This experience taught me so much– the power of intentional community, that I could help facilitate other folks’ healing, and, most importantly, that running a diverse, anti-oppressive retreat was possible.

As the years went by and I got jobs in the non-profit and social work field, I started to accumulate different kinds of knowledge– how to fundraise, how to run conferences on a zero budget, attending spiritual ceremonies and retreats run by Elders, anti-oppression facilitation skills, accessibility and disability justice, a graduate program in critical social work, and building relationships across different nations, identities, and peoples.

Through meditation, dreams, and visions, I feel that the knowledge I’ve gained and continue to gain, as well as my own love of communal healing, has given me the confidence to begin planning on running my own pay-what-you-can retreats in various cities, with the eventual hope that further down the line I can co-create a pay-what-you-can retreat centre with Elders that are Two Spirit, queer, and trans, who are also Black, Indigenous, and/or people of colour (QTBIPOC).

In the meantime, my first goal is to focus on my own people in the diaspora, the ones called “Filipinos”, or, as the younger generation have re-named themselves “Pilipinx”, as part of a Latinx-inspired liberation movement. In these first retreats, I want to introduce folks to language, culture, history, activism, and pre-colonial indigenous spirituality and ceremony. As an artist, there will also be a lot of arts-based activities in music, theatre, dance, visual arts, chanting, and sculpture. Similar to the work of Maria Yellow Horse Brave Heart regarding the historical trauma of the Lakota people, the goal of these retreats would be to address the historical trauma of primarily youth, millennial, and Gen X diasporic Pilipinx, especially trans and queer Pilipinx– though as we continue I hope we can include a variety of other generations in the healing process too.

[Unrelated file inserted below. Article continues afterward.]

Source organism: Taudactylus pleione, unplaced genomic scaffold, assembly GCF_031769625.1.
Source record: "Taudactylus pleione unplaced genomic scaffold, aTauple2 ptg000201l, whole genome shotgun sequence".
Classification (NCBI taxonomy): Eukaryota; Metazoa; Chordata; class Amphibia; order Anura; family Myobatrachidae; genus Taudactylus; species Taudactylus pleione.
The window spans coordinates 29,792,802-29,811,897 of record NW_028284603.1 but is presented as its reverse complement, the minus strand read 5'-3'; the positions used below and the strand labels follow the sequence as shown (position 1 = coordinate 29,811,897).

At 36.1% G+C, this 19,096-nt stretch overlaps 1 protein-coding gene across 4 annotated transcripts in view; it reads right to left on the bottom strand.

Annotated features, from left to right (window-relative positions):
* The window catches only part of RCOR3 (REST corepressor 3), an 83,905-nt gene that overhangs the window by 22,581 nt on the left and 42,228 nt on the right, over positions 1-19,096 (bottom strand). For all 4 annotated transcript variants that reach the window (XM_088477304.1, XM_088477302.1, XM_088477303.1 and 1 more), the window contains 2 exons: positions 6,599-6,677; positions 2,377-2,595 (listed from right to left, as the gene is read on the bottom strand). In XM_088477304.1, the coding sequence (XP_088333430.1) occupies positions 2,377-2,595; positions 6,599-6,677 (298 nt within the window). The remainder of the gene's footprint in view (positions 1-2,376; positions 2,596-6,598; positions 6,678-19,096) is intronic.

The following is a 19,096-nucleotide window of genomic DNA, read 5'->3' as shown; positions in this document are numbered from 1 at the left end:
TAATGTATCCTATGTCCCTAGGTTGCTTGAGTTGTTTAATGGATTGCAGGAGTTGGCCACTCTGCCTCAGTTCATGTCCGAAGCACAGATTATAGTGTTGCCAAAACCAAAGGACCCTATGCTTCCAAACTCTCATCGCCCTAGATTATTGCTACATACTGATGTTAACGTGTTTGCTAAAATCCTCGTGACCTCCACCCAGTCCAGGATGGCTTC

If you’re interested in supporting this work, please become a patron. If you have any further questions about what I shared, you can comment here or email me feedback. If you’re interested in any of the other retreats, services, and organizations I mentioned in this post for you or your loved ones, please email or message me and I’ll give you all the info. I just don’t write it here because I don’t want to seem like I’m advertising for other organizations, especially without checking in with them.

For QTBIPOC that are often ostracized by their families and different sections of society, as well as economically disenfranchised, being on a healing journey can change or save one’s life. Though there are many ways to heal, I firmly believe that the ways we can grieve and heal together should be accessible and available to all.